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Ladies of the Dukes still serving Italian favors on Sundays

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It’s a Sunday morning on Croton Avenue and the line of cars into the Ladies of the Dukes is overflowing. 

So many vehicles were waiting to get into the parking lot, the restaurant — at the request of New Castle police — stopped taking orders for an hour because traffic was being backed up onto the highway. That’s just life at the Dukes, New Castle’s Sunday-only restaurant and meeting place for lovers of pasta, meatballs and other Italian favorites.

Last Sunday, cook Graziano Lucchini was overseeing the cooking of 250 dozen ravioli, 2,000 meatballs and a couple hundred pounds of cavatelli.

Ladies of the Dukes still serving Italian favors on Sundays

Graziano Lucchini scoops out spaghetti on Sunday.

“We try to be prepared,” manager Debbi Cameron said. “We just take it week by week and do the best we can. It’s pretty much a guessing game at this point.”

Guessing is a good way to put it. The restaurant hasn’t opened its dining room since March when indoor dining was originally restricted in Pennsylvania due to COVID-19, and orders can fluctuate week to week. Not being open for dine-in service also means estimating blindly how many people will show up during the colder months.

“We’re busy," Cameron said. “Money-wise, we’re about half of where we were last year. I think the novelty of us only being open one day a week. (People say) ‘Oh, it’s Sunday, we’ll try the Dukes.’ We have a lot of our regular customers who still come in and help us out.” 

Now, the orders roll in online as well as by phone for takeout and curbside pickup. Three employees are dedicated to running between the parking lot and takeout station inside taking orders and payments. Two employees take orders over the phone, as a second phone line was needed this year.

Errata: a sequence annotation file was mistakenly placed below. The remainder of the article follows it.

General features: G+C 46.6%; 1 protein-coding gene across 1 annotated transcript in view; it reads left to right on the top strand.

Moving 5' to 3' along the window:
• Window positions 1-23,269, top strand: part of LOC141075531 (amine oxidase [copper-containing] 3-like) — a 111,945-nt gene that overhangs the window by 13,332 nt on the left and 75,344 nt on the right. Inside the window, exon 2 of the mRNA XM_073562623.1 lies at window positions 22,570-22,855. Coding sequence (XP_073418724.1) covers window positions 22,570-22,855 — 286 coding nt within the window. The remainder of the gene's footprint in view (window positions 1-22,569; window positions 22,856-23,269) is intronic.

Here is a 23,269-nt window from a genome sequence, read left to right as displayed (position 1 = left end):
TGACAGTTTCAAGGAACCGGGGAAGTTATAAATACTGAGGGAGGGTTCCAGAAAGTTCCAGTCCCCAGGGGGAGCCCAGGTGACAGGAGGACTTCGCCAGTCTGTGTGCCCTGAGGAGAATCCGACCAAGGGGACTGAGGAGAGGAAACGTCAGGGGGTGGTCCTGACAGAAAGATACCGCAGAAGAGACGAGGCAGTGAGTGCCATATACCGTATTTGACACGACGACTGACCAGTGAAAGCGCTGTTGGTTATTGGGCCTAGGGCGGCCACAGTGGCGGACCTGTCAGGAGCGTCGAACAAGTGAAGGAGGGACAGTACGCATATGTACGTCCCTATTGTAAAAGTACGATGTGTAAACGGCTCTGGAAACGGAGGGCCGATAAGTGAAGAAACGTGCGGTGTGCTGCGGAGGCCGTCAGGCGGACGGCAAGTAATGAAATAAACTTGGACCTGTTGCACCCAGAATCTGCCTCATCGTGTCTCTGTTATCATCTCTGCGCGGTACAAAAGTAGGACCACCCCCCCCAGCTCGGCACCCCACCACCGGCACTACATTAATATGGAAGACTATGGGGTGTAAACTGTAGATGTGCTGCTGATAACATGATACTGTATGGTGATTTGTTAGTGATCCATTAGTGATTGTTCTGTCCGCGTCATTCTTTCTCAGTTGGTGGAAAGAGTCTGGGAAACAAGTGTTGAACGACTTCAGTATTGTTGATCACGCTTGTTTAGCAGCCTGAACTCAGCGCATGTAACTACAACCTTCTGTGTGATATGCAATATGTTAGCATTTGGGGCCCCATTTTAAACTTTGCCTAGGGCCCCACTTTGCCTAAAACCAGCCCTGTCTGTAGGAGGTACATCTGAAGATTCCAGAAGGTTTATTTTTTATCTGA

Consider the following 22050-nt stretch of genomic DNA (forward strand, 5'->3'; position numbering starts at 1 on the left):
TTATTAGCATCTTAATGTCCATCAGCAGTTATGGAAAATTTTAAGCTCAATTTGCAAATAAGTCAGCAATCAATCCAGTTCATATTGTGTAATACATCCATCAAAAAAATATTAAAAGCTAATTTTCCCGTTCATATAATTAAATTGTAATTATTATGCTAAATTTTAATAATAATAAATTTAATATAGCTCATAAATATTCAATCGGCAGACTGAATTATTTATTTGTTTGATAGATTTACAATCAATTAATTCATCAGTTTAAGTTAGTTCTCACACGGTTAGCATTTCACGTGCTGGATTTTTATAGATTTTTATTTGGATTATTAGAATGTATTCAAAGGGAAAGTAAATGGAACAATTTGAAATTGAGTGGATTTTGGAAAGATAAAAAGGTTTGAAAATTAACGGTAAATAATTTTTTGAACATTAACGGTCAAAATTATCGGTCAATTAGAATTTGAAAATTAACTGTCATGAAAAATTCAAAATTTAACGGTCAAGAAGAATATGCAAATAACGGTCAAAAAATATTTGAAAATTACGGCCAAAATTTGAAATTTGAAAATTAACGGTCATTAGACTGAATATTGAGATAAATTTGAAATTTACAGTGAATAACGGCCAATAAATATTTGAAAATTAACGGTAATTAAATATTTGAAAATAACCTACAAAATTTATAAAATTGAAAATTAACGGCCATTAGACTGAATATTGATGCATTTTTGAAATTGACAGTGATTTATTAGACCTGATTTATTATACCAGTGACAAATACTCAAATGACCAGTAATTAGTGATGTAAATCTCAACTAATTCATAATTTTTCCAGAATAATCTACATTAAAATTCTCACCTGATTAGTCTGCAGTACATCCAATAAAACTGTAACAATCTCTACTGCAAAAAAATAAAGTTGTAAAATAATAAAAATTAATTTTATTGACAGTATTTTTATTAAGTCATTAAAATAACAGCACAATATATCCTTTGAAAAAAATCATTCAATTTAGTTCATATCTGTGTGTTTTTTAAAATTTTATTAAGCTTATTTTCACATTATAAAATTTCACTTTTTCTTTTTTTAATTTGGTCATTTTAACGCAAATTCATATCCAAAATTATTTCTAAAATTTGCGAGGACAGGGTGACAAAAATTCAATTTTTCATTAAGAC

“We have a lot of regulars who would come in every week who are still coming to the takeouts, so that’s nice” Cameron said. “It took us a while to get situated, but we got situated with the curbside pickup. We have a good system now. It gets crowded, but people are patient.” 

Ladies of the Dukes still serving Italian favors on Sundays

Ladies of the Dukes worker Lori Grippo scoops out noodles into a takeout container on Sunday.

The struggles are ones shared by local restaurants across the country. In Pennsylvania, restaurants have been especially hard hit by ever-changing government restrictions. First came the shutdown of indoor dining before a county-by-county easing of restrictions to allow a greater number of indoor patrons. However, as virus cases increased during the fall, capacity restrictions returned. In fact, a dry-erase board at the entrance still advertises for the first day of spring.

The Ladies of the Dukes, established in 1960, continue in their 60th year following tradition of the original ladies.

Ladies of the Dukes still serving Italian favors on Sundays

A menu for the Ladies of the Dukes.

That means still only operating on Sundays, according to Cameron. Because of the pandemic, however, the large dining room where banquets would normally be held are now empty. Instead of being filled with people traveling from Pittsburgh, Butler, Ohio and the New Castle regulars, tables are stacked with takeout containers and boxes. 

Ladies of the Dukes still serving Italian favors on Sundays

The dining room of the Ladies of the Dukes would normally be packed full of hungry customers on a Sunday afternoon.

“We had quite a few (banquets) scheduled for this year,” Cameron said.

“We haven’t had any banquets at all since March. We’ll see how next year goes.” 

The restaurant is taking a few Sundays off for the holidays and reopens on Jan. 10 from 10 a.m. to 6 p.m.

“We’ll see how it goes then,” Cameron said. “In the winter time, people don’t go out as much. I would imagine it would slow down, but we don’t know one week to the next and that’s kind of hard.” 

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Pete Sirianni is the News' assistant editor and digital editor. He is a proud Indiana University of Pennsylvania graduate, earning a degree in journalism and public relations. Contact him at or on Twitter at @PeterSirianni.

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